He noted that there are administrators on call, but many were out of town for the long holiday weekend. The ones that were available were at the hospital and took care of things.

“But the majority of the executive team was out of town, which is one of our reasons for not having a huge presence in the media during that event when Medical Center was right there and was able to give updates,” Saravanan said.

ORMC is a Level IV trauma center, so most gunshot wound victims go to MCH. Saravanan said the hospital doesn’t intend to go for a higher trauma level designation, but it can provide a high level of service.

ORMC treated six patients from the shooting.

“… We’ll let Medical Center Hospital be that trauma center that’s the hub locally. We’ll support them in any way we need to. We transported our upper level traumas to them, even if they show up to our door so we’re happy to partner with them in that way,” Saravanan said.

Following the shooting, Saravanan said support was offered by administration and staff was debriefed.

“We’ve had multiple debriefing sessions, both individually and in group settings, for them to be able to talk about what happened, get feedback on what could have been done better and also dealing with whatever emotions they have … left over from all of that,” he said. “We’ve also worked with the City of Odessa to allow our staff to tap into some of the resources that were set up by Red Cross and the other organizations locally that volunteered their trauma counselors, as well, so we made all of that available …,” he said.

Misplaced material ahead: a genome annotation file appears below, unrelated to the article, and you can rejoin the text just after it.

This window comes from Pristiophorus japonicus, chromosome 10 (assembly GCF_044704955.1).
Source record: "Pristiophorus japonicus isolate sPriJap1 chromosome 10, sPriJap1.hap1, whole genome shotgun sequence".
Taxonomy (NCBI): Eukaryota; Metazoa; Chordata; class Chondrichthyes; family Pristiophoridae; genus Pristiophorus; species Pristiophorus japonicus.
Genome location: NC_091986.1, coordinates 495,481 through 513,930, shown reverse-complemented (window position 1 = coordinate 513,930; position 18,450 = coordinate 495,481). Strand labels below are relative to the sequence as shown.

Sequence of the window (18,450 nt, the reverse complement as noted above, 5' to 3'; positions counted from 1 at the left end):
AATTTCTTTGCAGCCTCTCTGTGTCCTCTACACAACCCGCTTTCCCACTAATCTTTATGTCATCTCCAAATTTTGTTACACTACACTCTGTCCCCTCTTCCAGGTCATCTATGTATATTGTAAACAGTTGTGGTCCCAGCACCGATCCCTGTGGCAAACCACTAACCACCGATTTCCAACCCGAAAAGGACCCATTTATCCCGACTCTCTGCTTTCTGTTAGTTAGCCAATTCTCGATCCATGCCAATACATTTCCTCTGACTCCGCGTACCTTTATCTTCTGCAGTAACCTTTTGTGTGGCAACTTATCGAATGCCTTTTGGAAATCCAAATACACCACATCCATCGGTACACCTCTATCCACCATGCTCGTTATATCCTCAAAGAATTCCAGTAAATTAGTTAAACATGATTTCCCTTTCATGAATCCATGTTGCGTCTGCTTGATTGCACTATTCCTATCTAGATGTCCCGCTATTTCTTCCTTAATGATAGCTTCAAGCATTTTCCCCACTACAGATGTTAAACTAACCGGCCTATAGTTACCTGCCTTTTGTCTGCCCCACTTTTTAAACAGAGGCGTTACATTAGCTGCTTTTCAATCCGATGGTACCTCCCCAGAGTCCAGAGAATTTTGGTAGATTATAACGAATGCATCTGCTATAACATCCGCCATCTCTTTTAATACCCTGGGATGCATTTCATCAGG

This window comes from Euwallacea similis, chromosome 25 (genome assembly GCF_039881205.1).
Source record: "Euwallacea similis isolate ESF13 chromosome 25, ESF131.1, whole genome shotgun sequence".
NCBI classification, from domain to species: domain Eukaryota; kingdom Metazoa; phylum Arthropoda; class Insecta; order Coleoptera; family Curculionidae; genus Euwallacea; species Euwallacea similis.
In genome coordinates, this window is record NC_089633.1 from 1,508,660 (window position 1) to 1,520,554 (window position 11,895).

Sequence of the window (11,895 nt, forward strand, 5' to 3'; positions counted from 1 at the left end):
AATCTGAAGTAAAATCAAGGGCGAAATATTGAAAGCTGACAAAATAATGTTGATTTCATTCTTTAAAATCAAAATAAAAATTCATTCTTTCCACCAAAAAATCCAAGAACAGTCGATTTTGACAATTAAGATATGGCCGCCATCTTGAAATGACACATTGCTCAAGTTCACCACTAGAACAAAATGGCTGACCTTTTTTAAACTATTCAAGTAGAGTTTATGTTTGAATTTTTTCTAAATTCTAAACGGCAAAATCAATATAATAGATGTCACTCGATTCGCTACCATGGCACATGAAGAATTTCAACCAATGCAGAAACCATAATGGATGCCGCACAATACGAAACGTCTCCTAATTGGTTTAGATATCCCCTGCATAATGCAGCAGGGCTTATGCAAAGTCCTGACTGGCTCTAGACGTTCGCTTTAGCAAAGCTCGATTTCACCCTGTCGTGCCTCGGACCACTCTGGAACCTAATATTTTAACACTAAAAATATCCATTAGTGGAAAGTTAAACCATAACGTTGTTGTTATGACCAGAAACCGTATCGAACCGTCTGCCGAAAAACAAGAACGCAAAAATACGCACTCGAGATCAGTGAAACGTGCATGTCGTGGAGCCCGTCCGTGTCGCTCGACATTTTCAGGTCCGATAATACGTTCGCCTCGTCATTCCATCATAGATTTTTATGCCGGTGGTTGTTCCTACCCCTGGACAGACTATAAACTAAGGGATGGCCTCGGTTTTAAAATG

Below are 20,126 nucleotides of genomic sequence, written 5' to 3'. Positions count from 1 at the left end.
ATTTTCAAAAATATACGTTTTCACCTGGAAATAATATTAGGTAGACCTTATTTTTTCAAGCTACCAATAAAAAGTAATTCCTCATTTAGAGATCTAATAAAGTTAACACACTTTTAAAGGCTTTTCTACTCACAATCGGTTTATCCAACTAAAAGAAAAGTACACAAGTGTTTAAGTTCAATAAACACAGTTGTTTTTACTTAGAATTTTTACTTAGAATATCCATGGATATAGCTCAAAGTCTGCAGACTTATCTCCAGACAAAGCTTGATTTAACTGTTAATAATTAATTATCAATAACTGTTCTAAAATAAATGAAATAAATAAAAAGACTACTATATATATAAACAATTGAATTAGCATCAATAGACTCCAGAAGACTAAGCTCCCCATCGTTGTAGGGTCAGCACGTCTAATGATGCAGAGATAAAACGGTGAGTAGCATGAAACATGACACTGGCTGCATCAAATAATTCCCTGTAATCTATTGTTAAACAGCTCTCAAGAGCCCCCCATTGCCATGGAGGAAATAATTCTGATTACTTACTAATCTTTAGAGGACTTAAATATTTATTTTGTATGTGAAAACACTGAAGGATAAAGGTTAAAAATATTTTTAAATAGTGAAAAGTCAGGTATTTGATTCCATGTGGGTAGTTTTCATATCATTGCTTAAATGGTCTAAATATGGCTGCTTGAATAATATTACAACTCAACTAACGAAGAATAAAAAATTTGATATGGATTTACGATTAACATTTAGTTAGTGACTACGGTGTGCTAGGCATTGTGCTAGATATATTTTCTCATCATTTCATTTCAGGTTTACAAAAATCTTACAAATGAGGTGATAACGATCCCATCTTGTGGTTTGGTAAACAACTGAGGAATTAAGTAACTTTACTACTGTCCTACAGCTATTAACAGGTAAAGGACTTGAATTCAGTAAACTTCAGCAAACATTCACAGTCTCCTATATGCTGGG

More training in emergency preparedness training is occurring and is upcoming.

In the past, they would do generic emergency preparedness drills.

“But now we’re going to start doing very event specific drills,” such as what happens if an active shooter is inside or outside the hospital, Saravanan said.

“Those are the kind of drills that we usually will not do. We do a lot of roundtable discussions, but we haven’t done those drills before. Now we’ll do more of those. It’s about consistently and repetitively doing those so that we can prepare well,” he added.